Canadian Renters Required To Collect Foreign Landlord’s Taxes

 
1,802Views 0Comments Posted 17/05/2024

May 16 2024:  Canadian renters are now tax collectors for CRA.  They are required to collect foreign landlord’s taxes, about 25% of rent, withhold that amount and submit it to CRA soon after paying rent or face penalties.  Canadian renters are getting a rough introduction to the country’s foreign investor problem. The Canada Revenue Agency (CRA) just informed tenants they’re on the hook for any unpaid taxes their non-resident landlord may owe. In a bizarre decision, the nation’s tax authority is telling tenants who pay rent to non-resident landlords to withhold a portion and remit it on their behalf, or they may be liable for the amount with penalties. To complicate things further, one Ontario policymaker warns tenants that have inquired about withholding have been threatened with eviction. 

Canada Tells Tenants To Withhold Rent From Foreign Landlords who are Non-residents and earning income in Canada.  These foreign landlords are subject to a withholding tax, a general rate of income to be withheld to ensure that the non-resident tax bill can be recovered if the foreigner landlords never file taxes. That includes any non-resident that receives rental income from property, and that withholding rate is generally 25% of the gross income. Not really surprising, since other countries also engage in this tactic. What is surprising is the latest ruling that requires the payer to submit those funds on behalf of their non-resident landlord.

According to the CRA, a payer (tenant) or agent (property manager) must withhold 25% of the gross rental income paid or credited to the landlord, and then submit it to the CRA within 15 days after they’ve paid rent. In addition, the tenant of a non-resident is required to file an NR4 tax form. If the payer fails to withhold, remit the amount, and file an NR4—they may be held liable. The CRA also threatens they may charge interest compounded daily, as well as additional penalties on top of the amount.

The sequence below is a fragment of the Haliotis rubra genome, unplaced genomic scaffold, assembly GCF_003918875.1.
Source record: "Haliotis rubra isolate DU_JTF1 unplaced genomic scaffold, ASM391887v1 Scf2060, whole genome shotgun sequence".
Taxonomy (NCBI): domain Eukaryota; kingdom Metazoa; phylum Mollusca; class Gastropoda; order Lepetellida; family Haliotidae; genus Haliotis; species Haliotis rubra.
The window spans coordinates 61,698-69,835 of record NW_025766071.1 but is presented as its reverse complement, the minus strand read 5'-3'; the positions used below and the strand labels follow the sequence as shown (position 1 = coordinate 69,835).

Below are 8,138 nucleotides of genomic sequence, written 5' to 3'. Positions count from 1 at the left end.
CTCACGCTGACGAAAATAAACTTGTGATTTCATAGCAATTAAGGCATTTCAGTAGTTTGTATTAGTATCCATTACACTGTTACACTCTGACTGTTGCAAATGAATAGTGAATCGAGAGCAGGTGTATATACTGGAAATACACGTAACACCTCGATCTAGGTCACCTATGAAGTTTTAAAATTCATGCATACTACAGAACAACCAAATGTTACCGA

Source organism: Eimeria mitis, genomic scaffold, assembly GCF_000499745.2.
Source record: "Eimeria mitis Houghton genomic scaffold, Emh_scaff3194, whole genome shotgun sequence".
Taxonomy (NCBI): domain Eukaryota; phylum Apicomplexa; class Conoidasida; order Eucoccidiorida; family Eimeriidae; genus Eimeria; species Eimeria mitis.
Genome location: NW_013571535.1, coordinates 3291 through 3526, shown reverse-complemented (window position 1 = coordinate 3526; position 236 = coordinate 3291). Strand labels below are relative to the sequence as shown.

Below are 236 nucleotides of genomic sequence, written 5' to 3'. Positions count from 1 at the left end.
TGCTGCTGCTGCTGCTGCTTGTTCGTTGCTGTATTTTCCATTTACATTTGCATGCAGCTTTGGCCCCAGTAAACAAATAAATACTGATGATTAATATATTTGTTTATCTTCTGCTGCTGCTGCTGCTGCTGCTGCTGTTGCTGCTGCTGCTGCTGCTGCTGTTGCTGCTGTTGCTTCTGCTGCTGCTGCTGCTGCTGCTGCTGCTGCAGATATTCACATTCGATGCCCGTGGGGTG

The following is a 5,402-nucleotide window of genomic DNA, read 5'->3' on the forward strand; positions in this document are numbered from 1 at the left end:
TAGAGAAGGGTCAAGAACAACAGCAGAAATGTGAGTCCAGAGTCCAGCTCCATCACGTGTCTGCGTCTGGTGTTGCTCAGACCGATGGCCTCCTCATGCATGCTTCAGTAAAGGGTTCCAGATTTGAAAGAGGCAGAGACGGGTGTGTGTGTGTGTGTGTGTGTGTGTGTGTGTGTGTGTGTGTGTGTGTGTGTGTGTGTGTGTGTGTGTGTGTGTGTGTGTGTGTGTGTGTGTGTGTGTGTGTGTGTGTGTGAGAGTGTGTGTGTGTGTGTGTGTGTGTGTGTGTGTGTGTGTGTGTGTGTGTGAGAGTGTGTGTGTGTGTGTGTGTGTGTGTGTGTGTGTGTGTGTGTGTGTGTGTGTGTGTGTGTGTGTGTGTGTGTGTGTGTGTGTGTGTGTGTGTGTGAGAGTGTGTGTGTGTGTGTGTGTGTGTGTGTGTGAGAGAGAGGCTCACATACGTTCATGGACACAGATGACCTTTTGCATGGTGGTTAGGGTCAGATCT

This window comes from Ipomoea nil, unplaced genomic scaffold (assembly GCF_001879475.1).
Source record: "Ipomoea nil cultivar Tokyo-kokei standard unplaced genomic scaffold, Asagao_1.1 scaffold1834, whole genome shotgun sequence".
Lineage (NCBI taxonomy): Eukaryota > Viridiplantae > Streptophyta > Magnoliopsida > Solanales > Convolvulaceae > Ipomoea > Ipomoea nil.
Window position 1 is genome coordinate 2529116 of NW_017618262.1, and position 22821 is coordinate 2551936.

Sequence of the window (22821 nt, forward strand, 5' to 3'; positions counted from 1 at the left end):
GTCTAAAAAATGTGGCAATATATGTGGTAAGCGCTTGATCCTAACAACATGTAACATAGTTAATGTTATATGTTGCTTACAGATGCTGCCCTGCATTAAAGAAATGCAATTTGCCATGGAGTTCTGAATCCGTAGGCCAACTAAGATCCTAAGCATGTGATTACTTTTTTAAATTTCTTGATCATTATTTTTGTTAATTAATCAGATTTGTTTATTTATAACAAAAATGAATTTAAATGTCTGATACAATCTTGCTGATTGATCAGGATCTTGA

An Ontario Lawmaker Warns Tenants That This Sounds Bizarre?  It gets even weirder according to a provincial lawmaker in Ontario. MPP Jessica Bell warns that a lack of publicly accessible beneficial ownership registry means it’s entirely up to the property owner’s disclosure. That can be problematic, especially since the CRA deals at the federal level, but landlord disputes are provincially managed.  In an open letter to Ontario’s housing minister, MPP Bell outlines the hurdles a constituent faced navigating this situation.

The CRA advised the tenant to withhold 25% of their gross rent if their landlord was a non-resident. However, the landlord refused to disclose their residency status. When the tenant advised the landlord they will be withholding the funds for the CRA, they were threatened with eviction via the provincial authority. It’s hard to see a provincial court ruling over a federal tax ruling, but it’s also hard to see tenants being held responsible for paying their landlord’s taxes. This whole system is a mess.  In addition to the stress and frustration of doing their landlord’s taxes, renters may also be required to dispute an eviction. Even if things work out, it sounds like a strangely complicated way to deal with a relatively common issue. 

Ontario NDP Wants Rule Changed, Tenants Protected From Liabilities.  As wild as all of this sounds, it appears only the provincial opposition in Ontario has noticed (or cares). “The CRA should reverse its policy immediately, and not force tenants to pay their foreign landlord’s taxes or risk eviction, ever,” wrote MPP Bell in their open letter.  In addition to calling on the Federally-managed CRA to make changes, she also wants to see the province move to ensure these tenants are protected. 

“The province should direct the Landlord and Tenant Board to deny any landlord’s application to evict if the tenant is being forced to withhold rent to pay their landlord’s taxes,” she noted.  Further adding the recommendation, “Ontario should establish a beneficial ownership registry so the identity of a property owners is part of the public record, and a tenant can easily know if their landlord is foreign or not.”